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Why Is the German Satellite Falling?

Scientists are being slightly misleading when they say that the falling ROSAT satellite will "re-enter the atmosphere" this weekend (Oct. 22 or 23). In actuality, there is no strict divide between Earth's atmosphere and outer space. Instead the atmosphere becomes thinner and thinner as you move up to higher altitudes, but many outlier particles still exist very far out in space. These are what knock satellites to the ground.

Consider an airplane: When it moves through the air, it plows through molecules of oxygen, nitrogen, carbon-dioxide and the like. Called "atmospheric drag," these collisions slow it down. If the plane slows down too much, it creates less lift, so there is less upward force to fend off gravity's pull toward Earth, and the plane will begin to lose altitude.

"Objects in orbit are exposed to atmospheric drag, just as aircraft and automobiles are near the ground," the Center for Orbital and Reentry Debris Studies (CORDS) states on its website. "In space, of course, the atmospheric drag is much less than that experienced closer to the ground but, over time, even a small amount of drag can result in a satellite's reentry into the denser atmosphere."

When drag slows a satellite down, its altitude decreases but not for the same reason as with airplanes. Understanding the relationship between a satellite's speed and its altitude requires knowing what it means to be in orbit: Objects in orbit are actually "falling" around Earth, getting pulled toward it by the force of gravity. But like projectiles, they are also shooting out parallel to Earth's surface. Whereas most projectiles eventually hit the ground, orbiting objects move fast enough to fall all the way around the curve of the Earth and back to where they started without ever touching down. As a satellite slows down because of atmospheric drag, though, it can't make it quite as far along the arc of its orbit as it could when it was moving faster, so gravity pulls it downward to a lower altitude. Eventually, it is pulled to such a low altitude that it can't make it all the way around the curve of the Earth's surface, so it crashes into Earth instead.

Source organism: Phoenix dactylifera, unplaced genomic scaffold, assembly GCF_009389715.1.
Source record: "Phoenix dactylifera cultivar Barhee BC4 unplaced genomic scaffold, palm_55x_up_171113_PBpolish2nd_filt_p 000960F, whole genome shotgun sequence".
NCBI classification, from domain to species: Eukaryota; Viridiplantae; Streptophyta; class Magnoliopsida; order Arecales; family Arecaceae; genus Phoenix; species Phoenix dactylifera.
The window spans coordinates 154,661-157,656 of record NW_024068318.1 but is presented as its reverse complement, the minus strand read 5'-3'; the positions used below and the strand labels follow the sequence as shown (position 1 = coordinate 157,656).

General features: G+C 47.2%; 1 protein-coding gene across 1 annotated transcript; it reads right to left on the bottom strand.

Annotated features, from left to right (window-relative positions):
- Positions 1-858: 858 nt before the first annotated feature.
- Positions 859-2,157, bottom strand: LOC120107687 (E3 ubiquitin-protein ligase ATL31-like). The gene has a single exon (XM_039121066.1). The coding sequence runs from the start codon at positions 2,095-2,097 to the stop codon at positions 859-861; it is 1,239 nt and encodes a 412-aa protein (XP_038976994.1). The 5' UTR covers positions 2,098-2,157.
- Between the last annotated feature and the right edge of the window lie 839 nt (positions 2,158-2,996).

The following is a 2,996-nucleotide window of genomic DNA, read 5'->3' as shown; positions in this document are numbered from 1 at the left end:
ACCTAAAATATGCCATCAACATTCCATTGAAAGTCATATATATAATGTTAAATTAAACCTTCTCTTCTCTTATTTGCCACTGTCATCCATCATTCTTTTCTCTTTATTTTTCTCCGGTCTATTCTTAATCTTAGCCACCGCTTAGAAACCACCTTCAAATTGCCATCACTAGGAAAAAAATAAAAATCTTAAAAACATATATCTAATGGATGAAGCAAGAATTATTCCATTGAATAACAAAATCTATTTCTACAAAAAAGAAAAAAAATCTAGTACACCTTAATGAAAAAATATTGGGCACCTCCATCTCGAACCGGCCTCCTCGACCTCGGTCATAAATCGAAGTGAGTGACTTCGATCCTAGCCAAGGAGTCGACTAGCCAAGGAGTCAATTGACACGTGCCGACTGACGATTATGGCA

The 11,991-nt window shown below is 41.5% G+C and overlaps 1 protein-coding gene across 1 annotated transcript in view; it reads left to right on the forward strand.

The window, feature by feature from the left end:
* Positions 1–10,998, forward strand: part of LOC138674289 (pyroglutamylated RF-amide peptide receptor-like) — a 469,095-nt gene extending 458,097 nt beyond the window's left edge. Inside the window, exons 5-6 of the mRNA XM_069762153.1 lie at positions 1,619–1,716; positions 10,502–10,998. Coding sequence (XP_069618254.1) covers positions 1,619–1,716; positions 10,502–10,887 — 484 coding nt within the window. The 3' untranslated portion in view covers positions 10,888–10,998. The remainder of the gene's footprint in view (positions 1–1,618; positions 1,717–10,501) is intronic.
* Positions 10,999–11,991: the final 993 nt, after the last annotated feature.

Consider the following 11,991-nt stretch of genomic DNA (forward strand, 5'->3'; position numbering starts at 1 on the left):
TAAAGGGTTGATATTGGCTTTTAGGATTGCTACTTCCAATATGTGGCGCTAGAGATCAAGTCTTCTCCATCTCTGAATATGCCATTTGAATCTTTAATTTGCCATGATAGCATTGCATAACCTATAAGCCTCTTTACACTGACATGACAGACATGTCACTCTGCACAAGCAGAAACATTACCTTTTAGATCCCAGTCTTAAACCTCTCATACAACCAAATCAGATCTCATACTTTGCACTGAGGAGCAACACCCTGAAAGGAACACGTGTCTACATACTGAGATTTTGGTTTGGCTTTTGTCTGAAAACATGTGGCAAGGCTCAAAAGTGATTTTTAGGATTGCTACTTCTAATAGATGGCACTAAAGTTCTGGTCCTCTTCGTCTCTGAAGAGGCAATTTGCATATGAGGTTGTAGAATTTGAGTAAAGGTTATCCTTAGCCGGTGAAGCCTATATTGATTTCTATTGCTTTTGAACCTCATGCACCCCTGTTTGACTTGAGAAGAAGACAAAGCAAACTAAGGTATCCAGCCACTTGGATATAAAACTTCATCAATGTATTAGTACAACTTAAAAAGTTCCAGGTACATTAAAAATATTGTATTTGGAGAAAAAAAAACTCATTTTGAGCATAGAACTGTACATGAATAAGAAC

Most satellites fire on-board thrusters to correct for the slowing effects of atmospheric drag, and thereby maintain constant orbital speeds and altitudes. The ROSAT satellite, however, isn't equipped with any propulsion mechanisms, and so its speed and altitude have gradually been declining ever since it was put in orbit. It began orbiting Earth at an altitude ranging between 565 and 585 kilometers (351-364 miles) in 1990. By June 2011, it had sunk to an orbital height of 327 km (203 mi).

ROSAT has started falling much faster in recent weeks, because the atmosphere around it has become exponentially thicker (and thus atmospheric drag has escalated) as the satellite's altitude has decreased. Typically, satellites are said to "re-enter" the atmosphere when they dip below the 100 to 120 km (62-75 mi) mark, at which point atmospheric drag becomes strong enough to break them apart. ROSAT will experience such a fate this weekend.

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Natalie Wolchover was a staff writer for Live Science from 2010 to 2012 and is currently a senior physics writer and editor for Quanta Magazine. She holds a bachelor's degree in physics from Tufts University and has studied physics at the University of California, Berkeley. Along with the staff of Quanta, Wolchover won the 2022 Pulitzer Prize for explanatory writing for her work on the building of the James Webb Space Telescope. Her work has also appeared in the The Best American Science and Nature Writing and The Best Writing on Mathematics, Nature, The New Yorker and Popular Science. She was the 2016 winner of the  Evert Clark/Seth Payne Award, an annual prize for young science journalists, as well as the winner of the 2017 Science Communication Award for the American Institute of Physics.